District of Columbia First in Nation to Ban Discrimination Based on (Un)Employment Status
The District of Columbia City Council and Mayor Vincent Gray have enacted a first-of-its-kind law protecting jobless individuals from discrimination in the hiring process. The new law prohibits employers and employment agencies from discriminating against potential employees based on their status as unemployed, and it is the first in the United States to both prohibit employers from considering the employment status of potential employees and provide whistleblower protections for current employees who report employer violations. Although the law does not give aggrieved individuals a private right of action to enforce the law, civil penalties are available and may be assessed against noncompliant employers by the D.C. Office of Human Rights. The Unemployed Anti-Discrimination Act of 2012 (“the Act”) was signed by Mayor Vincent Gray on March 19, 2012, and has been in effect since May 31, 2012. Regulations implementing the Act are anticipated as well.
Scope of the Act
The Act defines “employer” broadly to include any employer with at least one employee, other than a family member or a domestic household servant, within the District of Columbia. The definition includes any person acting in the interest of the employer, directly or indirectly. The Act’s prohibitions also apply to “employment agencies,” defined as any person regularly undertaking, with or without compensation, to procure employees for an employer. “Potential employees” covered by the Act are those individuals who have applied to an open position of employment located within the District of Columbia. Finally, the term “status as unemployed” refers any person who, at the time of application for employment, does not have a job and is available and looking for work.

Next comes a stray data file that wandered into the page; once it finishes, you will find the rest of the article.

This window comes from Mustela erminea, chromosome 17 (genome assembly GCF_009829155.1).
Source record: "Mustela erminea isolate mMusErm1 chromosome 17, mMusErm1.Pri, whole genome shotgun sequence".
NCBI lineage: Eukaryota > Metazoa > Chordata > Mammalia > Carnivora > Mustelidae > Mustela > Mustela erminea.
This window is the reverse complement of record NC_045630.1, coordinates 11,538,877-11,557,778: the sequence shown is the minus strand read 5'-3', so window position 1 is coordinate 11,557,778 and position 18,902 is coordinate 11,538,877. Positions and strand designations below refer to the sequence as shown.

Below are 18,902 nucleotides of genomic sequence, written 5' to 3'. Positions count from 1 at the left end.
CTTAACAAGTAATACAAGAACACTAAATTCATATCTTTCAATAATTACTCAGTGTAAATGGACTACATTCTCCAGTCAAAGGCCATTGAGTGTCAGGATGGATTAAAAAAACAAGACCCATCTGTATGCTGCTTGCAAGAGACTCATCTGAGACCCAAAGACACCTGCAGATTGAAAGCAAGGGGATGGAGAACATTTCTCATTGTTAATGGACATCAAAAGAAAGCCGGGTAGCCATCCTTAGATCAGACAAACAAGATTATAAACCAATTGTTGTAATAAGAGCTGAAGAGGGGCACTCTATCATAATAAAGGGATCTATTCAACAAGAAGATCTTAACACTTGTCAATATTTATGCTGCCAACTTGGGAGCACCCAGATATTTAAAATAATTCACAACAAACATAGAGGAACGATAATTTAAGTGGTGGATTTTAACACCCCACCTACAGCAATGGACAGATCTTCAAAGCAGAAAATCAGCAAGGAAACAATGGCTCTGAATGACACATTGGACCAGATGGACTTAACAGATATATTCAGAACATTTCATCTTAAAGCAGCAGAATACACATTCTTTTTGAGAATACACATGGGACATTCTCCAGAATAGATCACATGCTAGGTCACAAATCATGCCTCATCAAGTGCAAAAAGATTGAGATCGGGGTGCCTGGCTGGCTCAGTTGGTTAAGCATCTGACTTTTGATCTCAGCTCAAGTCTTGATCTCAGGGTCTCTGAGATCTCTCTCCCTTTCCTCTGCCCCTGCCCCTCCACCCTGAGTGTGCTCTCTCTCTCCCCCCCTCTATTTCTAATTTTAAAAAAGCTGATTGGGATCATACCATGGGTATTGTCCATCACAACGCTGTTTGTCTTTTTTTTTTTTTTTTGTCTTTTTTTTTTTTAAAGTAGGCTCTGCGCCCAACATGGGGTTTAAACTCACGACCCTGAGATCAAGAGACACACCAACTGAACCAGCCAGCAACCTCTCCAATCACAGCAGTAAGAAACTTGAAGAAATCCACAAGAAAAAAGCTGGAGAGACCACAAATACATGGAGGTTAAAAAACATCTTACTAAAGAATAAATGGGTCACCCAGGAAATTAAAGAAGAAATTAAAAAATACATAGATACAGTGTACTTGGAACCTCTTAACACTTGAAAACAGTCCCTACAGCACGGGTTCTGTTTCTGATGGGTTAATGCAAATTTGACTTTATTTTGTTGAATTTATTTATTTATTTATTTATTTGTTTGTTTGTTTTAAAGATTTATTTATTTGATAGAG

Prohibited Actions and Whistleblower Protections
The Act makes it an unlawful employment practice for an employer or employment agency to refuse to hire or consider for hire a potential employee based on his or her status as unemployed. The Act also specifically prohibits employers and employment agencies from publishing, in any medium, an advertisement for a job opening that states that an applicant’s status as unemployed disqualifies the applicant from employment or from consideration for an available position.